Dance Company Honors Taliaferro

Clay Taliaferro is on leave this year from his position teaching dance at Duke. But he's not taking it easy. Taliaferro, age sixty-five, returned to the stage in February to dance the male lead in "The Moor's Pavane" with the JosÈ LimÛn Dance Company. The performance reunited him with the company in which he was a principal dancer for more than a decade in the 1970s and early 1980s. "I don't think there should be a cut-off time," Taliaferro says. "If you want to do it from your heart, you can do it."

The program opened with fourteen different dances set to music from Bach. The second piece, choreographed by Lar Lubovitch, was a gritty, new work about the Day of the Dead, the Mexican holiday honoring the spirits of departed loved ones. The program concluded with "The Moor's Pavane" as a tribute to Taliaferro, says LimÛn's artistic director, Carla Maxwell.

Taliaferro's career has been entwined with groundbreaking modern-dance choreographer JosÈ LimÛn from the beginning. Taliaferro said he instantly felt called to dance after seeing LimÛn perform on television. But as a black teenager living in segregated Virginia in the 1950s, he had no options for dance training. He left for New York after high school and took acting lessons. A teacher recognized his talent for dance, and Taliaferro trained at the Boston Conservatory of Music before returning to New York.

"I'm the luckiest dancer in the world," he says. "I've never had to be a waiter."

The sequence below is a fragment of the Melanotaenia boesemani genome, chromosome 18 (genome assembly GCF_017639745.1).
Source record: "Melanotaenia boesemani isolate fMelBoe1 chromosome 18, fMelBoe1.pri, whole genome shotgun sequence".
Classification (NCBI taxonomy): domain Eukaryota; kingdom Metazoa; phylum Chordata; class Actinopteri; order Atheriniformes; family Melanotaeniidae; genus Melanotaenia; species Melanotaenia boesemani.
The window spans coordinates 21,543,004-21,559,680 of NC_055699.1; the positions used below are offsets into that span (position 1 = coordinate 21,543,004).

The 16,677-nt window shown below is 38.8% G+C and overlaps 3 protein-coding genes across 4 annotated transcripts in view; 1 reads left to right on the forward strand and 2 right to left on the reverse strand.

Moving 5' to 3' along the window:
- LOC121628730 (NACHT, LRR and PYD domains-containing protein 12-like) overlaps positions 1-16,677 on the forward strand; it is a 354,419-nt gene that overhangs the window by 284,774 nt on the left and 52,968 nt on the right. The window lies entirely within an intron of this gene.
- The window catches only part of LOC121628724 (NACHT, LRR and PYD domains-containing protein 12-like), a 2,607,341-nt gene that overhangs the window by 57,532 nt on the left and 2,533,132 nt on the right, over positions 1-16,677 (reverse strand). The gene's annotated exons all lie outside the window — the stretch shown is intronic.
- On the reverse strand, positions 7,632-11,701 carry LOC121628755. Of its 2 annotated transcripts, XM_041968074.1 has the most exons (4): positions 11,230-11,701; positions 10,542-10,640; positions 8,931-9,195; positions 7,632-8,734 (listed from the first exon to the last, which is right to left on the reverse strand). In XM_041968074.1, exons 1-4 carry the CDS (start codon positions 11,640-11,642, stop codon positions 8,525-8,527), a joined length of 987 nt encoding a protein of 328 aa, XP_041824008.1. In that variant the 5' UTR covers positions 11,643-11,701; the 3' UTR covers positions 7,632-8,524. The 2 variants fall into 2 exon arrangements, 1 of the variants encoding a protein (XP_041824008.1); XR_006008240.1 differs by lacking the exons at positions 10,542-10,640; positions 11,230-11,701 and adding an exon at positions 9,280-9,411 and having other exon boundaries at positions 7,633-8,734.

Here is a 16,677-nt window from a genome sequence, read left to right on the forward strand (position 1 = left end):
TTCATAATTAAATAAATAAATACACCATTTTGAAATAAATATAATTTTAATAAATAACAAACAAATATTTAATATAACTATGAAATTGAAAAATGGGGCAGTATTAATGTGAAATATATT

One morning in 1972, Taliaferro says, LimÛn called him and said, "I understand you are a very fine dancer, and I need a very fine dancer for my company. Would you be interested?"

"I just about died on the spot," Taliaferro recalls. "I said, 'You haven't seen me dance.' And Jose said, 'I don't need to.' "

LimÛn died later that year, but Taliaferro remained with the company. One of the pieces Taliaferro performed was "The Moor's Pavane," which is considered a modern dance classic. It tells the story of Shakespeare's Othello using four dancers, no scenery, and a score by Henry Purcell. The name refers to a stately court dance common in Europe in the sixteenth century. The piece premiered in 1949, three years after the Mexican-born LimÛn formed his modern- dance repertory company in New York.

Ever since Taliaferro began teaching at Duke in 1987, he has continued his affiliation with the LimÛn Company as a guest performer. Last month he traveled to New York to begin rehearsals with dancers half his age.

"I felt it was necessary to feel the energy of these people with whom I will dance," he says. Taliaferro is on sabbatical from Duke this year and will return to teach during the spring 2007 semester before retiring.

"I came to Duke as a performer," he says. "I hope that will be my legacy. ... I love to teach, and I love being at Duke. But ten years from now, rather than have someone say, 'Remember that guy who was a professor?' I'd like somebody to say, 'Remember that guy who danced?' "

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